Spotlight 2014 at Clowes Hall 

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"The real star of Spotlight is the community that comes out, comes together to support AIDS/HIV education, prevention and cure," commented David Hochoy during a conversation following the 20th anniversary of the Deborah J. Simon and Wayne P. Zink Spotlight 2014, held May 19 at Clowes Memorial Hall.

The night's take was $352,000, and donations are still welcome by texting "KNOW" to 20222 or at The Health Foundation of Greater Indianapolis; go to

From the stage, Hochoy underscored that over the past two decades, five million dollars of Showcase donations have gone directly to HIV testing, treatment, and prevention programs. He noted that the performers, all the technicians and stagehands, including the International Alliance of Theatrical Stage Employees of Local 30 and the American Federal of Musician's - Local #3 donate their time and talent for the event. Efroymson Family Fund, a CICF Fund, is also a presenting sponsor.

The Bridge Collective and FAB Crew created on-the-spot works of art during the preshow VIP reception held at The Schrott. Patrons bid on the canvases.

Also at the reception, exquisite fashions created by Alpha Blackburn and one-of-a-kind headpieces by Herron High School students were modeled. In place of the usual auction of donated items, patrons purchased donated bottles of wine to carry home after the show. The Jazz Kitchen and Sam's Club also contributed to the reception.

At Clowes, audience members witnessed a showcase of 16 performance artists streamlined to an hour and a half-no-intermission program, shortening it from previous years than ran to 2 ½ hours.

New to the on-stage lineup were:

Q Artistry, presenting an excerpt from their 2013 sellout ZirkusGrimm, which returns to their Irvington stage throughout July;

No Exit Performance with "The Sermon," a scene from their rendition of Swan Lake, running June 13-21 at the Wheeler Arts Center;

Motus Dance Theatre, wearing wigs of blue, red, gold and festooned with matching elastic ribbons, moving through a provocative Displaced, with choreography by Ashley Benninghoff; see them June 14 in Pairings at White Rabbit Cabaret;

actor John Michael Goodson of The Children's Museum of Indianapolis,
 presenting a monologue from the 1977 play Shadow Box by Michael Cristofer;

and a corps of nine from the Indianapolis School of Ballet, owning the stage in the lyrically beautiful World Premiere of Diamanté, featuring choreography by Victoria Lyras set to Palladio for String Orchestra: Allegretto by Karl Jenkins (and dedicated to the life and memory of dancer, ballet master and stage director Robert Rodham).

Bringing their usual verve were the following returning presenters:

Brenda Williams, featuring the Pride of Indy Jazz Ensemble (conducted by Chris Forsythe), opened the program with a jazzy "Seven Day Fool."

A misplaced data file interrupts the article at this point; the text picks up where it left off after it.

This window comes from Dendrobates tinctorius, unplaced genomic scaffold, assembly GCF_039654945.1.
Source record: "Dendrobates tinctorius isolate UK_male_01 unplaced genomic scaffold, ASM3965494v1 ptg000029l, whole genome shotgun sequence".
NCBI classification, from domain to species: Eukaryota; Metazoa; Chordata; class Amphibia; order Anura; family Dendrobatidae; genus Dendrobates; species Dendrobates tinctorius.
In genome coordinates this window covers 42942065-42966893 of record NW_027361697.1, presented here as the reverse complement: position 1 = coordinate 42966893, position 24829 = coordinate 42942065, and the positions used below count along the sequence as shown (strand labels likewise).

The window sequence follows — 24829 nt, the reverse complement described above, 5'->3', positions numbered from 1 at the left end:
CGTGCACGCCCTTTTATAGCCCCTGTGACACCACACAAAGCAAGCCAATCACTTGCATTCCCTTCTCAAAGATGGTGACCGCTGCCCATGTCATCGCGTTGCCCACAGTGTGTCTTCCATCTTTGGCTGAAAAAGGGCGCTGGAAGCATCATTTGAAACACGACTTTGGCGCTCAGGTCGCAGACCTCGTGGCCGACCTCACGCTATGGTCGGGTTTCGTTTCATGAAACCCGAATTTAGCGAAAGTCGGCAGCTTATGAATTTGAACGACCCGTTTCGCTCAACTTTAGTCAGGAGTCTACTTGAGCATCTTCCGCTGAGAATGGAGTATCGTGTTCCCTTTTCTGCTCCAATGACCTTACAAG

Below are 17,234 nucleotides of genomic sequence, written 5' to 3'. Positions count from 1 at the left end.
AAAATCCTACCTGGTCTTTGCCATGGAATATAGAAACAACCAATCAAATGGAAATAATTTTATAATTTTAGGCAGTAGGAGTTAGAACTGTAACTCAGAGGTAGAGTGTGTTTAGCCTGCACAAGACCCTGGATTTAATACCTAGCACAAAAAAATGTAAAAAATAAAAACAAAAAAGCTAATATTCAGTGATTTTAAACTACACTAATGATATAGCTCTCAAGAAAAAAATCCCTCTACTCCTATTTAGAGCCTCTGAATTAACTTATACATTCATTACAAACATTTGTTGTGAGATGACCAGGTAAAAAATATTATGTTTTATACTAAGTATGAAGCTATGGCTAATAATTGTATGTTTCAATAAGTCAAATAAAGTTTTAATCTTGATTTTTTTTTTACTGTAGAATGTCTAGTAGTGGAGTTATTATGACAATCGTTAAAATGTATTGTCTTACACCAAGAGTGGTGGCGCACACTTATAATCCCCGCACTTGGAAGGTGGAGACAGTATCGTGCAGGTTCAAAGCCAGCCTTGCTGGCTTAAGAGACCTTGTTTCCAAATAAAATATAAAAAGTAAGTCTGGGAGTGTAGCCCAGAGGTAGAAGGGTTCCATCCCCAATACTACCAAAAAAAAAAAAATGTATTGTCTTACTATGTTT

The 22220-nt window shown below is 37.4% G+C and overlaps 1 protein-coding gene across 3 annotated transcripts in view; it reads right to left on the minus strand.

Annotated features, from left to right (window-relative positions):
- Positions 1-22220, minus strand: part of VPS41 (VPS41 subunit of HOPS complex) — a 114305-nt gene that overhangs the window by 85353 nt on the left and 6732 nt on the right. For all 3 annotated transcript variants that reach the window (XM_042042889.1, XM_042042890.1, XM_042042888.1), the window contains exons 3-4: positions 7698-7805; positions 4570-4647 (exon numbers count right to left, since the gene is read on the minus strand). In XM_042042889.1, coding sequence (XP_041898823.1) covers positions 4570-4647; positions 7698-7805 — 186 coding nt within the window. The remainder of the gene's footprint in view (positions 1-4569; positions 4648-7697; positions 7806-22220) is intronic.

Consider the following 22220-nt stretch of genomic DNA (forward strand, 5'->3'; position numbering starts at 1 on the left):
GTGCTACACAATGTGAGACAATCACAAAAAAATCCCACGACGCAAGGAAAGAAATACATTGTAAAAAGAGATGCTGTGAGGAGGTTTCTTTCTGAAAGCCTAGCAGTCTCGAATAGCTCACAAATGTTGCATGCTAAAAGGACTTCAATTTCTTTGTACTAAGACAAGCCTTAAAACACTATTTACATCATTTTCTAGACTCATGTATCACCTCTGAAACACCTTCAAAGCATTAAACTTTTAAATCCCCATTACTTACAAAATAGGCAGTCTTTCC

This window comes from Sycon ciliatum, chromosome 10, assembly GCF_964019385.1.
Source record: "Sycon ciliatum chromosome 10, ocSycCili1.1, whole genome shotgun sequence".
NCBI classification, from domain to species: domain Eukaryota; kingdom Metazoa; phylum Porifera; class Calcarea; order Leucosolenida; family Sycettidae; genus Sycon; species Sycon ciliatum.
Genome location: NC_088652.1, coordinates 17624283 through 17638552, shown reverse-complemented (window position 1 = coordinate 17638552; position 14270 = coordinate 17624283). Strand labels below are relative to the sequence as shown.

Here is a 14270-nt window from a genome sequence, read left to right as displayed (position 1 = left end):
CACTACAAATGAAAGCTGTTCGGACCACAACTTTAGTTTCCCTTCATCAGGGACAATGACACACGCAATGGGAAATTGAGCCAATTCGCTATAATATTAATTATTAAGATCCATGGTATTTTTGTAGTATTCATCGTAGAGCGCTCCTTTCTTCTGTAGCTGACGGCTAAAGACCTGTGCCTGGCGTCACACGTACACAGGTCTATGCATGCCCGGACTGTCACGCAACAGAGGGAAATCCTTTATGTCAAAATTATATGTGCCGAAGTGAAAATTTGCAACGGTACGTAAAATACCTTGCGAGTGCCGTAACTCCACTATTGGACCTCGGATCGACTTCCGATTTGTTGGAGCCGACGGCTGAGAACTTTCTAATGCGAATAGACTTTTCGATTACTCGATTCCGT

Gregory Hancock Dance Theatre showcased Gepetto and The Cricket Duet from PINOCCHIO, winsomely performed by wheelchair-bound Martin Casanova and the sprightly Abbie Lessaris.

The Fourth Wall, with flutist/dancer Hilary Abigaña and vibraphonist Greg Jukes, brought forward a shimmering, transcendent "Little Match Girl" by Brett Abigaña.

BobDirex performed a rousing ensemble number, "Aquarius" from Hair, directed b Bob Harbin, with musical direction by Trevor Fanning and choreography by Kenny Shepard. (Hair runs July 5-20 at the Athenaeum Theatre.)

Tasha Jones challenged us with her statuesque delivery and attitude-centric poetry in "Dear God."

Indianapolis Men's Chorus, directed by Greg Sanders, brought humor and wink-wink/nod-nod to the stage with "Turn it Off" from The Book of Mormon. (See IMC May 22-23 at Cabaret at Columbia Club and June 8 at the Athenaeum Theatre.)

Kenyettá Dance Company and Nicholas Owens Dance Company performed Owens' choreography to Messing Around, with music by Ray Charles, showcasing three couples strutting their stuff.

David Murray, Indianapolis Chamber Orchestra bassist, transported us from pensive to agitated to a brusque finale with "Capriccio #2" composed by David Anderson.

And Doug Dilling performed a memorable, poignant, "Bring Him Home" from Les Misérables.

Asia LaBouche from The Ladies of Legends at Talbott Street closed the evening with a sassy "Wings" by Little Mix, underscoring the overall theme of thinking about the importance of living and giving, building and sharing within the moment, knowing that dying is a certainty, but how we use the time between birth and death defines our legacy.

Hochoy announced at the close, "Dance Kaleidoscope, Indianapolis Symphony Orchestra, Phoenix Theatre, Indiana Repertory Theatre, Indianapolis Children's Choir, and more are already on tap for the next installment on May 11, 2015."


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Rita Kohn

Rita Kohn

Rita Kohn has been covering craft beer and the arts for NUVO for two decades. She’s the author of True Brew: A Guide to Craft Beer in Indiana.

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